"I don't necessarily tell you I'm proud of that,'' he added. "I wish my tank had had more in it. And you could do some analysis of that as to what emptied the tank -- how much of that responsibility might have been mine and how much others'."
But he disputed the notion that his was an abbreviated tenure. He pointed out that his time in Pittsburgh exceeded the length of service of any of his colleagues in a training program for school superintendents that marked another transition in his life -- the shift from politician to educator that followed his loss as the Democratic nominee in the 1994 Massachusetts governor's race.
"Five-and-a-half years in an urban school district is like some longer period of time in other jobs,'' he said. "That doesn't mean that I don't have, you know, a little pain around that. I do, and self-doubt.''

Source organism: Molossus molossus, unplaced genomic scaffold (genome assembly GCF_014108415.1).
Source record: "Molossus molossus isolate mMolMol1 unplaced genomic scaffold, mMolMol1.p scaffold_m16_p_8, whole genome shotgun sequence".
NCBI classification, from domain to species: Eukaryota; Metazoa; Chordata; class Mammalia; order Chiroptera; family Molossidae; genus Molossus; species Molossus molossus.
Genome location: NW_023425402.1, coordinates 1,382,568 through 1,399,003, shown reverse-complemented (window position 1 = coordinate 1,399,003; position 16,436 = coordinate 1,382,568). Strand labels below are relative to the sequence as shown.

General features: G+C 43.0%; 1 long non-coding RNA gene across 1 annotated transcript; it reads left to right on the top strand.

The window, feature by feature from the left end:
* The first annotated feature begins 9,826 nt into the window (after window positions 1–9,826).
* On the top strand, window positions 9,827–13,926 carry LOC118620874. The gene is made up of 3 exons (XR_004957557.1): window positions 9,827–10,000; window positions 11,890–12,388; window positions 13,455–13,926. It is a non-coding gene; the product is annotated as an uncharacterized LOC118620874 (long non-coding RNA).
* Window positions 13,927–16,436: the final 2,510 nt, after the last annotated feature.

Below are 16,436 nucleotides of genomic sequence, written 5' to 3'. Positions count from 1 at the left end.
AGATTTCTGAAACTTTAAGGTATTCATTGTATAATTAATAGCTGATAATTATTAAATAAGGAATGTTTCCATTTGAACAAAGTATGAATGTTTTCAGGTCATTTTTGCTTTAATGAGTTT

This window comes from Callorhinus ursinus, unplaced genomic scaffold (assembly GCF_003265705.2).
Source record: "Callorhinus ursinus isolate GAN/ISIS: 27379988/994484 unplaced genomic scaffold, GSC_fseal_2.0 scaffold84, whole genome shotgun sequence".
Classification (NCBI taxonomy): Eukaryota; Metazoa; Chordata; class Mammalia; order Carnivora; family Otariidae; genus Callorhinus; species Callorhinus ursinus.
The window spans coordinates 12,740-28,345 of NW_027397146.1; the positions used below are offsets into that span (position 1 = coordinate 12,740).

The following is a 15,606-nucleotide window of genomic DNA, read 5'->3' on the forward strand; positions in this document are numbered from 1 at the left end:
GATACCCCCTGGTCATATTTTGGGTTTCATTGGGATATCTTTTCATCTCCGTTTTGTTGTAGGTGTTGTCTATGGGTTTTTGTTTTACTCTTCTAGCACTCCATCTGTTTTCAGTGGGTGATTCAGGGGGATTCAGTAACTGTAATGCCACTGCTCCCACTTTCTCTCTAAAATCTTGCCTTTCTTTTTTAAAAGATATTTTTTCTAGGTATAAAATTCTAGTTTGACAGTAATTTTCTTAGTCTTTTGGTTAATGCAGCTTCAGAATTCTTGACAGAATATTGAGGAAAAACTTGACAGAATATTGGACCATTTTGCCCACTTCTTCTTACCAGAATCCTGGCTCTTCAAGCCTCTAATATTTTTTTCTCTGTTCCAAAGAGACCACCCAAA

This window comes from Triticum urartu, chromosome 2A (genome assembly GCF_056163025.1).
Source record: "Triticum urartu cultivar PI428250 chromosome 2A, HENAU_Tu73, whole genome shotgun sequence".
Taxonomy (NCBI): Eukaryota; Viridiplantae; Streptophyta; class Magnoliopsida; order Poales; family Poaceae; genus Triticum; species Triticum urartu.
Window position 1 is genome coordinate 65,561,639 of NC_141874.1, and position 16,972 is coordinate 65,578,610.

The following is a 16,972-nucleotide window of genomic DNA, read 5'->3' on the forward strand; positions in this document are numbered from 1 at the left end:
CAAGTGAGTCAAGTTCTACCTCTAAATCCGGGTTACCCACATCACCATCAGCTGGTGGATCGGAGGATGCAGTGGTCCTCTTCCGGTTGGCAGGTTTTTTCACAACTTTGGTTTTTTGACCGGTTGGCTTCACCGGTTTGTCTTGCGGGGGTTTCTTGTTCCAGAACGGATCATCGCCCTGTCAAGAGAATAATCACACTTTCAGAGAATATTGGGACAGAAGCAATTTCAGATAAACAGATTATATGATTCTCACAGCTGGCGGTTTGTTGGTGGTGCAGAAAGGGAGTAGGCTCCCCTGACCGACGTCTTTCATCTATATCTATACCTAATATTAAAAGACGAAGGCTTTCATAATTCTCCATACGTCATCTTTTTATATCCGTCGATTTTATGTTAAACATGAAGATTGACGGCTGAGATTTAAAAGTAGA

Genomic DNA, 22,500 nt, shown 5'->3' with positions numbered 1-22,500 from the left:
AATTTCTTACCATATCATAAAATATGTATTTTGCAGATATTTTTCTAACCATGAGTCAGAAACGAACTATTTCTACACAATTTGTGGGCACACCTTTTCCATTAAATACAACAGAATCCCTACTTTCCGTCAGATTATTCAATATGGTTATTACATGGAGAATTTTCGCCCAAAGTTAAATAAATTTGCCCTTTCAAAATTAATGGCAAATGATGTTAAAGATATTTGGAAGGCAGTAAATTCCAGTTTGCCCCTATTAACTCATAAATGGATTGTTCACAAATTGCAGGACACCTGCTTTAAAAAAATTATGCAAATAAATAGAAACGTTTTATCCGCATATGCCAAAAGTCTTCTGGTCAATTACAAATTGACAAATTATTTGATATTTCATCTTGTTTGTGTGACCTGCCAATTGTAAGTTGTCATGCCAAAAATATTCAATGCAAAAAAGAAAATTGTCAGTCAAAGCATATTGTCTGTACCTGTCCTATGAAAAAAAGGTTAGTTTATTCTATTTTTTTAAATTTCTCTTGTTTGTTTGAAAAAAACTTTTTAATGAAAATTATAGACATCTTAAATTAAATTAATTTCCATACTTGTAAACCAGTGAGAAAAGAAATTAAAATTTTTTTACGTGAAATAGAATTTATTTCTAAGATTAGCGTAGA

Among the memorabilia in his office is a framed front page from the Oct. 19, 1994, edition of the Boston Globe. The lead headline is "Roosevelt Drives the Debate'' over a story about his ultimately unsuccessful campaign against incumbent Gov. William Weld. Mr. Roosevelt was chosen as the Democratic nominee after a legislative career highlighted by his role as the architect of a landmark education-reform law in the state.
He compared and contrasted the more recent shift to the other major transition in his professional life, the decision to get out of politics after his landslide loss in that race.
"I felt the same guilt when I left politics as I did when I left Pittsburgh. ... [but] I felt deeply alienated from politics, which I didn't when I left Pittsburgh. I have a tremendous amount of affection for Pittsburgh and the Pittsburgh Public Schools.